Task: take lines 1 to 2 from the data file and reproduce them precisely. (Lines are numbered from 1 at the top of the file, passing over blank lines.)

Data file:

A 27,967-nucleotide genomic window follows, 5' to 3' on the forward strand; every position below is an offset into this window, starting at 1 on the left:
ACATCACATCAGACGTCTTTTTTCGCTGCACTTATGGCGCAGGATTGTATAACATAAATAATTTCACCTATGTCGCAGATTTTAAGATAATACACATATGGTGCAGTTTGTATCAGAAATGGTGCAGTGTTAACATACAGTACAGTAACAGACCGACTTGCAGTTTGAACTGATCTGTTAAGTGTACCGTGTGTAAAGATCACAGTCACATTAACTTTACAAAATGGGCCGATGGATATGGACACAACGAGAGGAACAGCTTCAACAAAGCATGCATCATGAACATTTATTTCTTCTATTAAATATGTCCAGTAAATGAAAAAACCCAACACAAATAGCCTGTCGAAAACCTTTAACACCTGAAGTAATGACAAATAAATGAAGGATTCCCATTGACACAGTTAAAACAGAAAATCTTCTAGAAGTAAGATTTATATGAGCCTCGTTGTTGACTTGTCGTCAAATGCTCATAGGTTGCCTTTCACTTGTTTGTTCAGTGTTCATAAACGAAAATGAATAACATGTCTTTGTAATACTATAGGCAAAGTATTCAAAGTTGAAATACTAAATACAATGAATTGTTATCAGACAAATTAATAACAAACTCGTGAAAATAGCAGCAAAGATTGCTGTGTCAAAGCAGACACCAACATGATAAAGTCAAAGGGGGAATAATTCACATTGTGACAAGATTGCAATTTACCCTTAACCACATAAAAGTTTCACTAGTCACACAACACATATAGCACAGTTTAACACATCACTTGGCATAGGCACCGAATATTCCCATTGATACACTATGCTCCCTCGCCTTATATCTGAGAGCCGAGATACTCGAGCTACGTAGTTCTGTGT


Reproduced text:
A 27,967-nucleotide genomic window follows, 5' to 3' on the forward strand; every position below is an offset into this window, starting at 1 on the left:
ACATCACATCAGACGTCTTTTTTCGCTGCACTTATGGCGCAGGATTGTATAACATAAATAATTTCACCTATGTCGCAGATTTTAAGATAATACACATATGGTGCAGTTTGTATCAGAAATGGTGCAGTGTTAACATACAGTACAGTAACAGACCGACTTGCAGTTTGAACTGATCTGTTAAGTGTACCGTGTGTAAAGATCACAGTCACATTAACTTTACAAAATGGGCCGATGGATATGGACACAACGAGAGGAACAGCTTCAACAAAGCATGCATCATGAACATTTATTTCTTCTATTAAATATGTCCAGTAAATGAAAAAACCCAACACAAATAGCCTGTCGAAAACCTTTAACACCTGAAGTAATGACAAATAAATGAAGGATTCCCATTGACACAGTTAAAACAGAAAATCTTCTAGAAGTAAGATTTATATGAGCCTCGTTGTTGACTTGTCGTCAAATGCTCATAGGTTGCCTTTCACTTGTTTGTTCAGTGTTCATAAACGAAAATGAATAACATGTCTTTGTAATACTATAGGCAAAGTATTCAAAGTTGAAATACTAAATACAATGAATTGTTATCAGACAAATTAATAACAAACTCGTGAAAATAGCAGCAAAGATTGCTGTGTCAAAGCAGACACCAACATGATAAAGTCAAAGGGGGAATAATTCACATTGTGACAAGATTGCAATTTACCCTTAACCACATAAAAGTTTCACTAGTCACACAACACATATAGCACAGTTTAACACATCACTTGGCATAGGCACCGAATATTCCCATTGATACACTATGCTCCCTCGCCTTATATCTGAGAGCCGAGATACTCGAGCTACGTAGTTCTGTGT